• Acts ii. 44, 46; iv. 32, 34; ix. 31 ; xii. 24; ix. 15, and xx. 20, ii. 21; John iv. 22-24, and xvii. 24, 25; 2 Tim. ii. 25.

2 Tim.

P Isa. ix. 17; 1 Thess. v. 22; Rom. ii. 21, 24; 1 Tim. vi.; 1 Tit. ii. 5;

1 Pet. iii. 16, 17; iv. 15, and ii. 12. and Tho. D. S. Jesu de convers. gent. 16, 22, 23. Read Bishop Bilson Of Christian Subjection, (p. 526.') Vos æris tinnitibus et tibiarum sonis persuasum habetis Deos; delectari et affici, irasque aliquando conceptas eorum satisfactione moiliri. Nos inconveniens ducimus, quinimo incredibile judicamus, eos qui gradibus mille genus omne virtutum perfectionis transierint summitate, in voluptatibus habere atque in deliciis esse res eas, quas homo sapiens rideat, et quæ non aliis videantur continere aliquid gratiæ, quam infautibus parvulis et trivialiter et populariter institutis. Hæc cum ita se habeant, cumque sit opinionum tanta nostrarum vestrarumque diversitas, ubi aut nos impii, aut vos pii; cum ex partium sensibus pietatis debeat atque impietatis ratio ponderari? Non enim qui simulachrum sibi aliquod conficit, quod pro Deo veneretur is habendus est rebus esse deditus divinis. Opinio religionem

Read Joseph Acosta of this at large, 1 Cor. xiv. 2, &c.; vii. 10, 11, and xiv.

Sect. 48. The attempts of the Jesuits in Congo, Japan, and China, was a very noble work, and so was the Portuguese kings' encouragements; but two things spoiled their success, which protestants are not liable to: 1. That when they took down the heathen images, they set them up others in the stead; and made them think that the main difference was, but whose image they should worship and withal, by their agnus deis, and such like trinkets, made religion seem childish and contemptible. 2. But, especially, that they made them see, that while they seemed to promote religion, and to save their souls, they came to promote their commonwealth, or the pope's dominion, and to bring their kings under a foreign power.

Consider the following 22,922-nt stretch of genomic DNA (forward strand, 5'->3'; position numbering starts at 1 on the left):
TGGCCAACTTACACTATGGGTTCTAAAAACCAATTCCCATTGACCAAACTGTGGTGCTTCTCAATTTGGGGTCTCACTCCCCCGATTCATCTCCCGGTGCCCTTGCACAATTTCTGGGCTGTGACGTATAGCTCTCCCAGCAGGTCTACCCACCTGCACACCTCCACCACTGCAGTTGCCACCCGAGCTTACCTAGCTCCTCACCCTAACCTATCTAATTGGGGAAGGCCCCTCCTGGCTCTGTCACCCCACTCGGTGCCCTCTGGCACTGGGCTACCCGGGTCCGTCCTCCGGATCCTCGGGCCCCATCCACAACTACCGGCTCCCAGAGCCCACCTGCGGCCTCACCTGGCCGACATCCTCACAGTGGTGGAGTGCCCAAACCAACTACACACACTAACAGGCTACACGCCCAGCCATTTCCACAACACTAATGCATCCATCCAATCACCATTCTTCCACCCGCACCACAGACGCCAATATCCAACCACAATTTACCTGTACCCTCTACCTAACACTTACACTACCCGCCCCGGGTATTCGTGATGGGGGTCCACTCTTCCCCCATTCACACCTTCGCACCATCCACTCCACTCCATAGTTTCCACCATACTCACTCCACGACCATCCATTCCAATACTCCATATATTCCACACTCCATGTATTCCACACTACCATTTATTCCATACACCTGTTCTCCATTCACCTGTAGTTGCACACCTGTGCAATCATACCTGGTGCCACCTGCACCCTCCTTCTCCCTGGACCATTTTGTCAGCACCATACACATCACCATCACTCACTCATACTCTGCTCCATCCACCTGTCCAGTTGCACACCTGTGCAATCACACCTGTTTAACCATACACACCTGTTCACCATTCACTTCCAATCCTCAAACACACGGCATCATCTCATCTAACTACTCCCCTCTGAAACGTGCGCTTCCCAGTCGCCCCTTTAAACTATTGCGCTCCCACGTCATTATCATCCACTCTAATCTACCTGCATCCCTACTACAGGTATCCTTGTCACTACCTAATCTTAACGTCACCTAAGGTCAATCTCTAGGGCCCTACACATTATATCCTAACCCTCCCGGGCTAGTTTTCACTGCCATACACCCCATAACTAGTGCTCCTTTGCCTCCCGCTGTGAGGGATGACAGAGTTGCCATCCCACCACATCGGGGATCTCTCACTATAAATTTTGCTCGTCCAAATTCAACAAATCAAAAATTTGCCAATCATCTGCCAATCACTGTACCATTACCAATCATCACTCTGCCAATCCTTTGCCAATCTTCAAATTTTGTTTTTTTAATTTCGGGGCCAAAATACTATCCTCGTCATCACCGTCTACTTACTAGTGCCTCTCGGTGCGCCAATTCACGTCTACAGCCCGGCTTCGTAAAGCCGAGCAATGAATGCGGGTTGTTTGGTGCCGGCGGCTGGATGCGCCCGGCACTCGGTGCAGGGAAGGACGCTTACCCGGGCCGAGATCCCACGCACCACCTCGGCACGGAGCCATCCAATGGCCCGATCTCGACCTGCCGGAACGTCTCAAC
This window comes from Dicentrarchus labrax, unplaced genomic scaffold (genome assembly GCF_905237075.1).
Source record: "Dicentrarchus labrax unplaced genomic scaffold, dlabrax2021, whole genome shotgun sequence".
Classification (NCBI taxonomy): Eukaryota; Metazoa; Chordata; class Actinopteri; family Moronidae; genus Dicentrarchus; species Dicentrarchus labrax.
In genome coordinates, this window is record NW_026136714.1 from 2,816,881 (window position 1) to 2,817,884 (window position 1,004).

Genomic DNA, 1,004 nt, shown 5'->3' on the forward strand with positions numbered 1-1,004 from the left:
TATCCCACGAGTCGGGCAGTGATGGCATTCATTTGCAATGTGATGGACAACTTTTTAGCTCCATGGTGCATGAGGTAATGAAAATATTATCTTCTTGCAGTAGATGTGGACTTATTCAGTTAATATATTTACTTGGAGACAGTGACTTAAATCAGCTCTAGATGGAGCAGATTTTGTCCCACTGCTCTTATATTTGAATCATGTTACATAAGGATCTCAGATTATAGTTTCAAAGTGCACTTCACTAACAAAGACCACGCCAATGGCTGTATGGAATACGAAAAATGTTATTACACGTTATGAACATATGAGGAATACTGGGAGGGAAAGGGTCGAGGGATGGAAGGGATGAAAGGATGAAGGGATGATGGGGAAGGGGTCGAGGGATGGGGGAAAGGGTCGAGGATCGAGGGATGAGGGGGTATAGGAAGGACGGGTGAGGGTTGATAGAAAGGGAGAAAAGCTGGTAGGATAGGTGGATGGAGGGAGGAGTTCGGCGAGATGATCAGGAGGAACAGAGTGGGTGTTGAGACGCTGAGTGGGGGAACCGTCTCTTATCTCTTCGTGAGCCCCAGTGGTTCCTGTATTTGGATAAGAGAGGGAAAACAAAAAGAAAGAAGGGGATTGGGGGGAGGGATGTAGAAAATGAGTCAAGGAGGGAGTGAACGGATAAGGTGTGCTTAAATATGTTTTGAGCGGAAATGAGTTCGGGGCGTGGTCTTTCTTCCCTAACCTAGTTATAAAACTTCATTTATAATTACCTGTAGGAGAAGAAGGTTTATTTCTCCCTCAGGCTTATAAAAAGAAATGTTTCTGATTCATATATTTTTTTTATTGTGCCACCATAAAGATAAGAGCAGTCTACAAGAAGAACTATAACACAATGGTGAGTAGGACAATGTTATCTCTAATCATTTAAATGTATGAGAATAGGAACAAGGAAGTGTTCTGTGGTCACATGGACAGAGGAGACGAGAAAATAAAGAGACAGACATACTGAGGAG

Sect. 49. The honest attempts of Mr. Elliot, in New England, is much more agreeable to the apostles' way, and maketh more serious, spiritual Christians; but the quality of place and people, and the greatness of wants, doth hinder the multiplication of converts, and higher attempts were very desirable.

Sect. 50. The translating of fit books into the language of the infidels, and dispersing them, may, in time, prove the sowing of a holy, fruitful seed."

Sect. 51. Prosperity useth' greatly to increase the church extensively, in the number of visible members; and adversity and persecution to increase it intensively, by increasing holiness in the tried and refined; therefore, God useth to send vicissitudes of prosperity and adversity, like summer and winter, to the churches, that each may do its proper work.

Sect. 52. Every true Christian should daily lament the common infidelity and impiety of the world, that the interest of true Christianity is confined in so narrow a room on earth; and to pray with his first and most earnest desires, that more labourers may be sent forth, and that God's name may be hallowed, his facit; et recta de Diis mens: ut nihil eos existimes contra decus præsumptæ sublimitatis appetere.-Arnob. adv. Gentes, 1. 7. in Bib. Pat. Auct. tom. 1. p. 60. Suppose these words spoken by us to the papists. Acosta is very large and honest in this reproof and lamentation of the sins of the clergy.

a Read Pet. Maffæus' 'Hist. Ind.' and 'Epist. Jesuit.' and 'Hist. Japon.' and 'Chin.' The king of Tenerate told Sir Francis Drake, "We agree with you in religion against the Portuguese, that we must not worship stocks and stones." Fuller's Holy State' in the 'Life of Sir Francis Drake,' out of a MS. of one of his company. What a scandal is such worship against the christian cause.